ESC Programming and Calibration for OpenROV21 Aug 2014
ESCs: New Experience for Me
Electronic speed controllers (ESCs) were completely new to me when I first assembled my OpenROV. This article documents my initial misunderstanding (and eventual understanding) of ESCs so that future builders can move forward with fewer glitches.
The photo at the top of this page shows an OpenROV controller board, a BeagleBone Black, and three ESCs. This article will focus on the ESCs.
Remember This About ESCs
Until all three ESCs are programmed and calibrated, the OpenROV might behave erratically. For example…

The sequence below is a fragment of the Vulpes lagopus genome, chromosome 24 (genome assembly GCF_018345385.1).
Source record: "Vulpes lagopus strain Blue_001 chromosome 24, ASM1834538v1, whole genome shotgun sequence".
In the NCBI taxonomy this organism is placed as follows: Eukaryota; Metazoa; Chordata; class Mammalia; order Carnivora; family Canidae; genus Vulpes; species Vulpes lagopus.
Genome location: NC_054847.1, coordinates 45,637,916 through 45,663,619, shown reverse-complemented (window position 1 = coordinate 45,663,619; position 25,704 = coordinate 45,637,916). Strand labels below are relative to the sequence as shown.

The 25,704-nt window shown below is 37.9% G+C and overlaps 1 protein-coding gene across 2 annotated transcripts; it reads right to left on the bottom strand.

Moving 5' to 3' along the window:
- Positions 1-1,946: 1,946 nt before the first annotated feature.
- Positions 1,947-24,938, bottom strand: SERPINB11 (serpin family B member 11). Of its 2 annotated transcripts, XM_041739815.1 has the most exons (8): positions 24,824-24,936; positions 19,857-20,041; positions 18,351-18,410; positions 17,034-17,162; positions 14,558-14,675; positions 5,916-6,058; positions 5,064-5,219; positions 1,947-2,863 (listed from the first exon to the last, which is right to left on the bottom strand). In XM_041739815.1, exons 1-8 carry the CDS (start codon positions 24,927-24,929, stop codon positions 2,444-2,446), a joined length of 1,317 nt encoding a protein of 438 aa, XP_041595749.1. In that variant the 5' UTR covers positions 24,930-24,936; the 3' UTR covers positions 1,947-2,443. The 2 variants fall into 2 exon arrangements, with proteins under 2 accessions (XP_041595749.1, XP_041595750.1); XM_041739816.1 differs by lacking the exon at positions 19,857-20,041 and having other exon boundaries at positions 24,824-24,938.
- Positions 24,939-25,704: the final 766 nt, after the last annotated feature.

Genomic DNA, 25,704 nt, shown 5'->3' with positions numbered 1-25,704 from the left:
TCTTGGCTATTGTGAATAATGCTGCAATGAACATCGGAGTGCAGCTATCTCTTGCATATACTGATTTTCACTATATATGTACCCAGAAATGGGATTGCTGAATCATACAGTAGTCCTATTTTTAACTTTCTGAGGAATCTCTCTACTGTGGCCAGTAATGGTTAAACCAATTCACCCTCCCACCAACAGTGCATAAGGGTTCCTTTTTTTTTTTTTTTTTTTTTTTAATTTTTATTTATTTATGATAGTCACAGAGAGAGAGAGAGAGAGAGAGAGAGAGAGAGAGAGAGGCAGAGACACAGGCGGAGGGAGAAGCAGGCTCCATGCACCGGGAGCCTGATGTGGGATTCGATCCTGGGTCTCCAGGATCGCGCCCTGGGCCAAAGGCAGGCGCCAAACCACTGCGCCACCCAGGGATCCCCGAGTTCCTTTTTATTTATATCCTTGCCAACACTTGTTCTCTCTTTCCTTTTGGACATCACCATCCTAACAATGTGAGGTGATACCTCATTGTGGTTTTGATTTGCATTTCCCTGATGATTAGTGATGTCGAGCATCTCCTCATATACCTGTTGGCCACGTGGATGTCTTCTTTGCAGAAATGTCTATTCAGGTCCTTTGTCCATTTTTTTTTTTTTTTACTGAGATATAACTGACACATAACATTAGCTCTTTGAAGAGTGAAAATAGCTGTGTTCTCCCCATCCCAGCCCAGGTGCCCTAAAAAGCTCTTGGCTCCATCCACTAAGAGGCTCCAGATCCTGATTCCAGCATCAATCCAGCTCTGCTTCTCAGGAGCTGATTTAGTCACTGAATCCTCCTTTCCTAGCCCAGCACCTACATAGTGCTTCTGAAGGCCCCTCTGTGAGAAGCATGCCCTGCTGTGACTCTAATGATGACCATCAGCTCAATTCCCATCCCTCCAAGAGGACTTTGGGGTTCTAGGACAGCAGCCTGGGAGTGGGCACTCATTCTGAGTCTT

- The servo that moves the camera up and down will not respond to keyboard commands.
- When you turn one ESC switch on, an unrelated motor (or motors, plural) might start spinning. In my case, turning on one ESC (any of the three ESCs) caused two motors to spin.
In my case, the programming was correct, but I dropped the ball on calibration. And when the motors responded out-of-sync with the switches, I thought I had soldered some connections incorrectly. De-soldering and re-soldering connections would have been a ton of extra work, and that would not have solved the problem.
I reached out to the forum where OpenROV engineer Brian Adams pointed me in the right direction. Brian’s diplomatic response could be summarized as RTFM. So I re-RTFM’d, and it worked!
The bottom line: Do the ESC programming and calibration first. If the OpenROV misbehaves, re-check programming and calibration before considering other solutions.
Why Use ESCs?